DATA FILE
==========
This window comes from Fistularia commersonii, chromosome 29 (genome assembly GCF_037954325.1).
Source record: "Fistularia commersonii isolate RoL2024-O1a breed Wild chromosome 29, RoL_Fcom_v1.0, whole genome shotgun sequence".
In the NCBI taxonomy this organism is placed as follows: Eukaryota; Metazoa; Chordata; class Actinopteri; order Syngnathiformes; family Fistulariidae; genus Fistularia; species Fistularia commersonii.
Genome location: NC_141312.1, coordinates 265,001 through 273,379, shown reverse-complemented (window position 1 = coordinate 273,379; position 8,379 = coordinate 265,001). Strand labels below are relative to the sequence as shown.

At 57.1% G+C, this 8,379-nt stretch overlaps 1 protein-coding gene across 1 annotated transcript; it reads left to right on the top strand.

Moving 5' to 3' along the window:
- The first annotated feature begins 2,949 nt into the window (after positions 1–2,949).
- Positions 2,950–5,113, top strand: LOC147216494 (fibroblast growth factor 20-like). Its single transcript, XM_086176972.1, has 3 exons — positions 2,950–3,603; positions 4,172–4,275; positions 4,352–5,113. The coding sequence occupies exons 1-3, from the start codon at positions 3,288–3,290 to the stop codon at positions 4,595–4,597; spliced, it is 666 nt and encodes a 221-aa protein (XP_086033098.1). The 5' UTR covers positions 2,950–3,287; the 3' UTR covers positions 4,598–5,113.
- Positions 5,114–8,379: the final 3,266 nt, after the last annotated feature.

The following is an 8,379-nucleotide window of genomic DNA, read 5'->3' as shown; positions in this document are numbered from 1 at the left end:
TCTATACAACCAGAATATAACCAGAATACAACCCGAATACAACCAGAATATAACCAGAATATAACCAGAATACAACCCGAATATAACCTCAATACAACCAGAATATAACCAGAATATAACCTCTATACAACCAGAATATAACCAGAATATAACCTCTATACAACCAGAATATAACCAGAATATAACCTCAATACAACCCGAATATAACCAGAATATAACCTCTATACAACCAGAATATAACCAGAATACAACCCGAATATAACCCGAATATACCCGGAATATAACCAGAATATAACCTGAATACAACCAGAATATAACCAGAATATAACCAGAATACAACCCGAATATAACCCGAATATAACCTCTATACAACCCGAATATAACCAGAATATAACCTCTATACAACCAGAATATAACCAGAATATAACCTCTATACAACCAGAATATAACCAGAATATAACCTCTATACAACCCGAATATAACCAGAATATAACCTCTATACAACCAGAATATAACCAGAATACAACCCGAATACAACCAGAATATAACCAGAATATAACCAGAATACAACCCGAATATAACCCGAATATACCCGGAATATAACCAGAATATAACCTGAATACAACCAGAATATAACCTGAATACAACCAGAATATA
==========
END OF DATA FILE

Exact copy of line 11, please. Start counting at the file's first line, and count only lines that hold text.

TCTATACAACCAGAATATAACCAGAATACAACCCGAATACAACCAGAATATAACCAGAATATAACCAGAATACAACCCGAATATAACCTCAATACAACCAGAATATAACCAGAATATAACCTCTATACAACCAGAATATAACCAGAATATAACCTCTATACAACCAGAATATAACCAGAATATAACCTCAATACAACCCGAATATAACCAGAATATAACCTCTATACAACCAGAATATAACCAGAATACAACCCGAATATAACCCGAATATACCCGGAATATAACCAGAATATAACCTGAATACAACCAGAATATAACCAGAATATAACCAGAATACAACCCGAATATAACCCGAATATAACCTCTATACAACCCGAATATAACCAGAATATAACCTCTATACAACCAGAATATAACCAGAATATAACCTCTATACAACCAGAATATAACCAGAATATAACCTCTATACAACCCGAATATAACCAGAATATAACCTCTATACAACCAGAATATAACCAGAATACAACCCGAATACAACCAGAATATAACCAGAATATAACCAGAATACAACCCGAATATAACCCGAATATACCCGGAATATAACCAGAATATAACCTGAATACAACCAGAATATAACCTGAATACAACCAGAATATA